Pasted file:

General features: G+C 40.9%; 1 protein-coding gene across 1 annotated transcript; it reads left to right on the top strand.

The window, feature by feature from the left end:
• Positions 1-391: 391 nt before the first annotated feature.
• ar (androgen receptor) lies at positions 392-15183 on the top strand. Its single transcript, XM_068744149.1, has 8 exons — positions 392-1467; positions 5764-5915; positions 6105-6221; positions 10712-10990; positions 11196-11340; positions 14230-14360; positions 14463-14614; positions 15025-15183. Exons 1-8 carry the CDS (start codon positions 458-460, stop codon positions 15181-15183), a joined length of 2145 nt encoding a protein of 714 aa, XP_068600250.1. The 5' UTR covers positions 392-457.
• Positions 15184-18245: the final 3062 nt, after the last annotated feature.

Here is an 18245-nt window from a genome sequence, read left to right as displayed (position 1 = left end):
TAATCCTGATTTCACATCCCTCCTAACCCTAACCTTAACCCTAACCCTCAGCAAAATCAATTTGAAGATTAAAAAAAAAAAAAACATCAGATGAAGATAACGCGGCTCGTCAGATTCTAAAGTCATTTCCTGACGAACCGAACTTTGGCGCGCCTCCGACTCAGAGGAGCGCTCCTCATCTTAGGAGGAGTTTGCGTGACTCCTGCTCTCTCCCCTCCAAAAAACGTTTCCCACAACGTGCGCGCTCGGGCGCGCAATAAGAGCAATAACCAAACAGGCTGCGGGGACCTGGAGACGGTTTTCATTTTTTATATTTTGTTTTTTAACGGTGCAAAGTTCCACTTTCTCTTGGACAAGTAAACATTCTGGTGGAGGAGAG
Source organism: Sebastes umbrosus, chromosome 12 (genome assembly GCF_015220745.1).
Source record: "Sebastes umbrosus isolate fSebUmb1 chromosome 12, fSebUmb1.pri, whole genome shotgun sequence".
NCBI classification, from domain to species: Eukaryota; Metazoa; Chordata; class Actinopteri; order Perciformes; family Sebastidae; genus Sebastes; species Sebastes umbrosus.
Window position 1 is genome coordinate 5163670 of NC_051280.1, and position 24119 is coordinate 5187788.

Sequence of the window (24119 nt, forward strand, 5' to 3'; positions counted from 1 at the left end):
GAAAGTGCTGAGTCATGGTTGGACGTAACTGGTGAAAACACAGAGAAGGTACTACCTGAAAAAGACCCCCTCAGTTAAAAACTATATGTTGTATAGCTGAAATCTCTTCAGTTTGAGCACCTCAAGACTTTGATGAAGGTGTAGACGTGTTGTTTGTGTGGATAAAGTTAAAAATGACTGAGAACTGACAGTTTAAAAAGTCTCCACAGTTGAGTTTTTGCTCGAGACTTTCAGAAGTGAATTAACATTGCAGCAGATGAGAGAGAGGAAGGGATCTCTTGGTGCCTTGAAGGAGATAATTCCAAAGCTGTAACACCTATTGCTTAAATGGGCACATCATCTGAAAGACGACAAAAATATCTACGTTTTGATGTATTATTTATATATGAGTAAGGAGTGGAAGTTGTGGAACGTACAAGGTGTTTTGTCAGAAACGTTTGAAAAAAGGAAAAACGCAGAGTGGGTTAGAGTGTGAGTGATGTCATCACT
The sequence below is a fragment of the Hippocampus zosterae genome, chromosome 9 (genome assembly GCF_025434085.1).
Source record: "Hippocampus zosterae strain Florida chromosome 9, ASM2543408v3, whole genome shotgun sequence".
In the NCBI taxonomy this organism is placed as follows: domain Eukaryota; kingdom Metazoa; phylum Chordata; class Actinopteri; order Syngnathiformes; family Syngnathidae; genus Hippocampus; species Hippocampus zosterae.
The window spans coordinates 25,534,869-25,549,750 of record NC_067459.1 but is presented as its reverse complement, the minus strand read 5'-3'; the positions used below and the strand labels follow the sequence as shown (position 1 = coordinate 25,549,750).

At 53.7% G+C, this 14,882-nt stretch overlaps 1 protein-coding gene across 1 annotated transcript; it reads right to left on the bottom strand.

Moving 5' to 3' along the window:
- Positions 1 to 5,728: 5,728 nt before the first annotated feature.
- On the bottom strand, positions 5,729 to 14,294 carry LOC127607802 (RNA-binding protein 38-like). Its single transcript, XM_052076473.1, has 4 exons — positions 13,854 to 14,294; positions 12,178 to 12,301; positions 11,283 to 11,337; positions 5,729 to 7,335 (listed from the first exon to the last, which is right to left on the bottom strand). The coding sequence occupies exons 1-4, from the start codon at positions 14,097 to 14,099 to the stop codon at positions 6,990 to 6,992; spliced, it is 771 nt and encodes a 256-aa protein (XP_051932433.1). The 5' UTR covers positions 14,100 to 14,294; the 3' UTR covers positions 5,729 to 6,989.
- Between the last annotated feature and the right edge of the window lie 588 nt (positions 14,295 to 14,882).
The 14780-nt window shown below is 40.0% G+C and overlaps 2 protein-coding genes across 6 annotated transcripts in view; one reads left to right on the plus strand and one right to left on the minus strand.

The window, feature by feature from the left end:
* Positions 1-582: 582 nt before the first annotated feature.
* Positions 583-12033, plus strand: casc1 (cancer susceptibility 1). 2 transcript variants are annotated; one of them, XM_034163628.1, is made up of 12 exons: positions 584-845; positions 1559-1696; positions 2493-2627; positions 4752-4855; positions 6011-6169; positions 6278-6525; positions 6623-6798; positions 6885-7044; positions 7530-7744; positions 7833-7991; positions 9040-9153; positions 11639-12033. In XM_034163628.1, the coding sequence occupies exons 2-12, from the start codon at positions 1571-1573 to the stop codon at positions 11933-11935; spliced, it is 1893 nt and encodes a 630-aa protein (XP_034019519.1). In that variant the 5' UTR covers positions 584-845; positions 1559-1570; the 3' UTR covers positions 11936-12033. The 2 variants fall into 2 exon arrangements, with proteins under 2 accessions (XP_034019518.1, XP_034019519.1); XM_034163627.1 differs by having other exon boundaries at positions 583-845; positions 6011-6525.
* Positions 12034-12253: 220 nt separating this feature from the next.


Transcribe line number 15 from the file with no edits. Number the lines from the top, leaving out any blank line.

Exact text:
Source record: "Hippocampus zosterae strain Florida chromosome 9, ASM2543408v3, whole genome shotgun sequence".